Samuel Lewis served as U.S. ambassador to Israel under Presidents Jimmy Carter and Ronald Reagan.
Charles Krauthammer: Israelis and Palestinians should move immediately to accelerated final status negotiations. It is the only viable alternative to a failed Oslo process. The last three years of intensive diplomacy demonstrates that Oslo's premise is erroneous, serving to diminish rather than build confidence between the parties. Incrementalism undermines trust between the parties because each interim "accomplishment" is immediately followed by new issues, demands and, invariably, disappointments. For example, the fact that the Hebron agreement was the most ideologically significant agreement in the history of Zionism—with a Likud government relinquishing claims to a piece of Eretz Yisrael—was overshadowed by Palestinian disappointment over the next interim step, Israel's proposed 9 percent further redeployment. In the meantime, as Israel fulfills its list of Oslo commitments, the Palestinians do not fulfill theirs, always citing the need for Israel to supply the next concession. While the parties are struggling with the relatively insignificant interim issues, the really crucial questions—the final status issues—are deferred indefinitely. Thus, the Oslo process causes a deterioration of Israeli-Palestinian relations which incrementally diminishes the chances of successful final status talks.
In that vein, Oslo is not a peace process, but a "war" process. The Palestinians have not unconditionally renounced violence as a negotiating tactic, the very core of their Oslo commitment. While Israel relinquishes territory irreversibly, the Palestinians "suspend" violence periodically—when Arafat is satisfied with the pace at which Israel is retreating. Arafat's suspensions, however, are reversible; he turns violence on and off at will. The recent violence in the West Bank—organized in great part by Arafat's Fatah party—coupled with the recent Arab League summit resolution calling for freezing normalization with Israel, spells the death of the great Oslo "illusion." Israelis have realized the essential imbalance in Oslo's structure. In this environment, it is far better to address the "final status" issues now than to erode Israel's position further through the incrementalist process now underway.
Peter Rodman:Although Israel and the Palestinians are not now ready for another Camp David, it is time to discard the Oslo process and move directly to final status negotiations. The Oslo process is a diversion from the more salient final status issues. All parties will benefit from final status talks. For Israel, it is better to deal head-on with the difficult problems of final status—borders, settlements, Jerusalem, etc.—than to suffer a series of mini-clashes over the relatively unimportant interim issues. For Palestinians, final status would provide the opportunity for a good deal on statehood and Jerusalem, given that Israel would be offered in return an irrevocable renunciation of all future claims. Final status negotiations might also prompt the formation of a national unity government in Israel which likely would be more responsive to Palestinian concerns. For the United States, final status negotiations could provide the perfect antidote to a dangerously deteriorating situation.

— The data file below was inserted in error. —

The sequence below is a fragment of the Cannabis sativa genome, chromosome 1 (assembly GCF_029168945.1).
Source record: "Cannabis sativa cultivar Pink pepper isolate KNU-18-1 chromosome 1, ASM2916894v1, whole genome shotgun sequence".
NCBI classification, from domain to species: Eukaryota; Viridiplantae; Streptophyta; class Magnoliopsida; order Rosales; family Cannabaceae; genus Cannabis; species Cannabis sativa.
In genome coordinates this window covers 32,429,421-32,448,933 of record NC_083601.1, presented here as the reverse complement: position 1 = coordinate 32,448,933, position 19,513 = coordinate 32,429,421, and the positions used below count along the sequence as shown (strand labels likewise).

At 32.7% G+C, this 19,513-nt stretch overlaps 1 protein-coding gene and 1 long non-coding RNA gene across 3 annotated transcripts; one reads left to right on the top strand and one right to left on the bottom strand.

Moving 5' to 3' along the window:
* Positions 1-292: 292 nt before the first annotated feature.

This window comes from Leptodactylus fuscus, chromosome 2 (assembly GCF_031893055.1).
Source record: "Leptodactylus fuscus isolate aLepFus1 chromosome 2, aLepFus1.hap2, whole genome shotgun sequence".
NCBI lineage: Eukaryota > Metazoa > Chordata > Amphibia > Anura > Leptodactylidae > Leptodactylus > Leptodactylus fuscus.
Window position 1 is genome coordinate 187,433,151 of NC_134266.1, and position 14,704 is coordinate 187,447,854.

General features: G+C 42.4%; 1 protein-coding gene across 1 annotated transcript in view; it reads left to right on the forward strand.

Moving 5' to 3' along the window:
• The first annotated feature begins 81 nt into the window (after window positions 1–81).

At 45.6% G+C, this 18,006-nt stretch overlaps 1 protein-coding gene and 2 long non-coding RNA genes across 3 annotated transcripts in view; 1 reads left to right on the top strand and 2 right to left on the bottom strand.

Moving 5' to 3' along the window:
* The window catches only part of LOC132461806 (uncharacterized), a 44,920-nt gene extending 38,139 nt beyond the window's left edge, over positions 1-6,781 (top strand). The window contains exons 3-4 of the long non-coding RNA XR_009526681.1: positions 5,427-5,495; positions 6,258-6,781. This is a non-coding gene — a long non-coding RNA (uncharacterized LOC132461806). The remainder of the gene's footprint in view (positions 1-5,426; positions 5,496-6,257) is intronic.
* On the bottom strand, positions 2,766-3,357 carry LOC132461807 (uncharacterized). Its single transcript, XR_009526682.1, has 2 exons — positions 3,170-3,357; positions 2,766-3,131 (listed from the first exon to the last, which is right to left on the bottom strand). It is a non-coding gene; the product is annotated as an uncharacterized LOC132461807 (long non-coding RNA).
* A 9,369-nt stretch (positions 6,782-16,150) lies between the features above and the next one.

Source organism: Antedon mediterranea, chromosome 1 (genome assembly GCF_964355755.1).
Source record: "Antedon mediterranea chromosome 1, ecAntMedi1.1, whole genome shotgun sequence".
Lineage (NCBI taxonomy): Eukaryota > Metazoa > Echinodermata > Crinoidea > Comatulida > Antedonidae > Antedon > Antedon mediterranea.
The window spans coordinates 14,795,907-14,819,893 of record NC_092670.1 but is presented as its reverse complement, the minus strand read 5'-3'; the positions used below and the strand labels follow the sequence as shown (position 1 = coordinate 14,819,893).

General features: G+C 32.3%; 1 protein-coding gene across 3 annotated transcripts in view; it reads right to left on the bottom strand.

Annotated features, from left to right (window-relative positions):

Changes in Israel have made the prospects for successful final status negotiations better than ever. Netanyahu appears to have accepted the general idea of limited Palestinian statehood that is the most likely outcome of any negotiations, and he has de facto maintained Rabin's policy on settlements. The Beilin-Eitan agreement between Labor and Likud parliamentarians—though unofficial—reveals unprecedented consensus on Israel's fundamental bargaining positions. In contrast to Labor, which had to "sneak up" incrementally to its idea of final status—a limited Palestinian state—Netanyahu is not so constrained and can sell an agreement to the Israeli public right now. Netanyahu will not play his hand, however, until final status negotiations begin.